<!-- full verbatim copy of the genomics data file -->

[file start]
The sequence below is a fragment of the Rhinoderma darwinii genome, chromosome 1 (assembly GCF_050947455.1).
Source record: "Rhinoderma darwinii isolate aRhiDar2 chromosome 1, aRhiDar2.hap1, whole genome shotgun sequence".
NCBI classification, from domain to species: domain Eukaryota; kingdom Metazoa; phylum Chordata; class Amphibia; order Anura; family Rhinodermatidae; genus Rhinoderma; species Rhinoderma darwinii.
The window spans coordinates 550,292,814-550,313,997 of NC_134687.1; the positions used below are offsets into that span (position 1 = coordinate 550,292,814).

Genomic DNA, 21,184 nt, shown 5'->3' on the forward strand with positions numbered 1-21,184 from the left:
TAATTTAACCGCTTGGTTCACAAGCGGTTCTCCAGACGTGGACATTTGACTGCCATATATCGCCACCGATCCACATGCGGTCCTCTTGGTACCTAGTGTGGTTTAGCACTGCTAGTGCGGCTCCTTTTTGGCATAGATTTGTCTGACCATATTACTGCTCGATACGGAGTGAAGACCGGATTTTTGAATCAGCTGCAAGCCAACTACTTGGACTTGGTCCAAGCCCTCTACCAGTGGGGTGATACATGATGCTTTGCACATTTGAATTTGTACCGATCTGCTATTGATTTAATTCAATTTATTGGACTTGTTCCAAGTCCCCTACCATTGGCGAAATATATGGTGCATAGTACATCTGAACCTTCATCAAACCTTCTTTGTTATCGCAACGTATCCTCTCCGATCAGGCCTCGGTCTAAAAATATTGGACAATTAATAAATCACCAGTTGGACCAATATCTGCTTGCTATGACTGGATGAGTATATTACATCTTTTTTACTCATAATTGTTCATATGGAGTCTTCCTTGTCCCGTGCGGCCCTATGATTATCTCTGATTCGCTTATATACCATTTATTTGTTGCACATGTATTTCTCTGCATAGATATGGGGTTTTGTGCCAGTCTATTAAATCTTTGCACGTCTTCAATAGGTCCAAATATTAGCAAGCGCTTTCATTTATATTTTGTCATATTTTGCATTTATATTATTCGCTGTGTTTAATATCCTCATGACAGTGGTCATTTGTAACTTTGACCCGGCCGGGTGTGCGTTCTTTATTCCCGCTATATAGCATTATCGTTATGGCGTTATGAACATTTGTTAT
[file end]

The sequence below is a fragment of the Rhinoderma darwinii genome, chromosome 1 (assembly GCF_050947455.1).
Source record: "Rhinoderma darwinii isolate aRhiDar2 chromosome 1, aRhiDar2.hap1, whole genome shotgun sequence".
NCBI classification, from domain to species: domain Eukaryota; kingdom Metazoa; phylum Chordata; class Amphibia; order Anura; family Rhinodermatidae; genus Rhinoderma; species Rhinoderma darwinii.
The window spans coordinates 550,292,814-550,313,997 of NC_134687.1; the positions used below are offsets into that span (position 1 = coordinate 550,292,814).

Genomic DNA, 21,184 nt, shown 5'->3' on the forward strand with positions numbered 1-21,184 from the left:
TAATTTAACCGCTTGGTTCACAAGCGGTTCTCCAGACGTGGACATTTGACTGCCATATATCGCCACCGATCCACATGCGGTCCTCTTGGTACCTAGTGTGGTTTAGCACTGCTAGTGCGGCTCCTTTTTGGCATAGATTTGTCTGACCATATTACTGCTCGATACGGAGTGAAGACCGGATTTTTGAATCAGCTGCAAGCCAACTACTTGGACTTGGTCCAAGCCCTCTACCAGTGGGGTGATACATGATGCTTTGCACATTTGAATTTGTACCGATCTGCTATTGATTTAATTCAATTTATTGGACTTGTTCCAAGTCCCCTACCATTGGCGAAATATATGGTGCATAGTACATCTGAACCTTCATCAAACCTTCTTTGTTATCGCAACGTATCCTCTCCGATCAGGCCTCGGTCTAAAAATATTGGACAATTAATAAATCACCAGTTGGACCAATATCTGCTTGCTATGACTGGATGAGTATATTACATCTTTTTTACTCATAATTGTTCATATGGAGTCTTCCTTGTCCCGTGCGGCCCTATGATTATCTCTGATTCGCTTATATACCATTTATTTGTTGCACATGTATTTCTCTGCATAGATATGGGGTTTTGTGCCAGTCTATTAAATCTTTGCACGTCTTCAATAGGTCCAAATATTAGCAAGCGCTTTCATTTATATTTTGTCATATTTTGCATTTATATTATTCGCTGTGTTTAATATCCTCATGACAGTGGTCATTTGTAACTTTGACCCGGCCGGGTGTGCGTTCTTTATTCCCGCTATATAGCATTATCGTTATGGCGTTATGAACATTTGTTAT